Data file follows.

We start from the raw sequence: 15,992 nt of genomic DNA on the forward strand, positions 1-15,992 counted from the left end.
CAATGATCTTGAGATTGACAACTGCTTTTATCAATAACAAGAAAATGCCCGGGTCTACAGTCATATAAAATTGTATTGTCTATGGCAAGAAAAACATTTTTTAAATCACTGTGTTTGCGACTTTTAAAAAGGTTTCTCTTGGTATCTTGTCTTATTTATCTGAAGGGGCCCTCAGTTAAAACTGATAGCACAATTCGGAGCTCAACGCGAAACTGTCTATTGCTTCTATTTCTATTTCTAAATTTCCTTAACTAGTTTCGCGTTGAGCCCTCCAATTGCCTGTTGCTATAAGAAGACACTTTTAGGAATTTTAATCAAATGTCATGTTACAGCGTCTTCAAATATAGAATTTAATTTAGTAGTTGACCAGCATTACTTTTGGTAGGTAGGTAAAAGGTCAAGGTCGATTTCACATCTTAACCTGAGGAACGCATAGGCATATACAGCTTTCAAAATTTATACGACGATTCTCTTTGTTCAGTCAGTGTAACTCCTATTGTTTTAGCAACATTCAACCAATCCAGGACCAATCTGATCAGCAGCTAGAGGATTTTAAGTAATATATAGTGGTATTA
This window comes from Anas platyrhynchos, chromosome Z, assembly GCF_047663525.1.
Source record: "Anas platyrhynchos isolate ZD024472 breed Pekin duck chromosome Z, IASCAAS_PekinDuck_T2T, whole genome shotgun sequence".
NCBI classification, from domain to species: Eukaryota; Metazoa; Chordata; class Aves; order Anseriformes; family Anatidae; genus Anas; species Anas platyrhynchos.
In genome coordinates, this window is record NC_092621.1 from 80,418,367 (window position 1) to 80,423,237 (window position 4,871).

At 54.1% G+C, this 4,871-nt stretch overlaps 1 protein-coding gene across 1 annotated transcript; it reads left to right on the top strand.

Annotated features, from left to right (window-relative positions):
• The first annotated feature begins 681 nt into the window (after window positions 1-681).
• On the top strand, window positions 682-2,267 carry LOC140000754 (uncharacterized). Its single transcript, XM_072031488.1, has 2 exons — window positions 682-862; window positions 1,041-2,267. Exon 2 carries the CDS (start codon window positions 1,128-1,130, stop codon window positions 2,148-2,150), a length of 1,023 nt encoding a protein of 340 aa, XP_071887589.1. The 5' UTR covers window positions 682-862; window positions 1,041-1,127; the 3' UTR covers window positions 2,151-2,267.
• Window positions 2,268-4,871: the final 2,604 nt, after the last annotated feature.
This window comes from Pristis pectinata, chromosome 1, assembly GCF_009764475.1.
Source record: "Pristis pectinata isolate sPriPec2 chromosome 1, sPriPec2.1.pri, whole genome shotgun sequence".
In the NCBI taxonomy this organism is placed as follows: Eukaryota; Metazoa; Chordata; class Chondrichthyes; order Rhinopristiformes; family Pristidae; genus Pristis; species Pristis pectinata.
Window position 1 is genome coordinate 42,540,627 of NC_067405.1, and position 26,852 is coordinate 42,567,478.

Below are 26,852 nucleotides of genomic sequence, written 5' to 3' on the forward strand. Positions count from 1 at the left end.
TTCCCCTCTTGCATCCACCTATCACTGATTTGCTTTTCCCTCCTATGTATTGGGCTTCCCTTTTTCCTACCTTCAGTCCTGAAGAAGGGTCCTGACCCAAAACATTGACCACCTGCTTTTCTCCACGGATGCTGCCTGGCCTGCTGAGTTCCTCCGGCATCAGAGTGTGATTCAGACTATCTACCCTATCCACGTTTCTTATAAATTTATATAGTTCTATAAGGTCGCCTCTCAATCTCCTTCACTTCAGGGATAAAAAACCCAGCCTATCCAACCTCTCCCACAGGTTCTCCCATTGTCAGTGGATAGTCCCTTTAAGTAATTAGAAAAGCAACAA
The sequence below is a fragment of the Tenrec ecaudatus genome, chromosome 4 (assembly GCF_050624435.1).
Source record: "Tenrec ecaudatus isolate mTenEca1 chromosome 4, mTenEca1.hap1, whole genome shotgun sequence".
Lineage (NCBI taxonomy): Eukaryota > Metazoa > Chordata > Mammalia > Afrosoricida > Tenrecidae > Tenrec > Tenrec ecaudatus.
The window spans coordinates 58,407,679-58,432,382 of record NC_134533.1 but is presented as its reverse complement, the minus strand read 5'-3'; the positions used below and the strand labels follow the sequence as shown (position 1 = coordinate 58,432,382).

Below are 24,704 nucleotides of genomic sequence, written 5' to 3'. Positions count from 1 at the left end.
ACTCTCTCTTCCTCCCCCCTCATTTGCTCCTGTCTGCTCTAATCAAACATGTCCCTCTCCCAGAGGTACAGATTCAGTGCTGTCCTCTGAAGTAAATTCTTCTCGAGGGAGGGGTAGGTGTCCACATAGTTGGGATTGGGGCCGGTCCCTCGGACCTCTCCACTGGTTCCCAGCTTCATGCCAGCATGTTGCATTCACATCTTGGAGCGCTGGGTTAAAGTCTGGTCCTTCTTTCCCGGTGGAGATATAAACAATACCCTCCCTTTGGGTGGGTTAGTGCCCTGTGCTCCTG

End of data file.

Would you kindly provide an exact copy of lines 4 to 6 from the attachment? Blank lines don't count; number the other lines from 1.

Source record: "Anas platyrhynchos isolate ZD024472 breed Pekin duck chromosome Z, IASCAAS_PekinDuck_T2T, whole genome shotgun sequence".
NCBI classification, from domain to species: Eukaryota; Metazoa; Chordata; class Aves; order Anseriformes; family Anatidae; genus Anas; species Anas platyrhynchos.
In genome coordinates, this window is record NC_092621.1 from 80,418,367 (window position 1) to 80,423,237 (window position 4,871).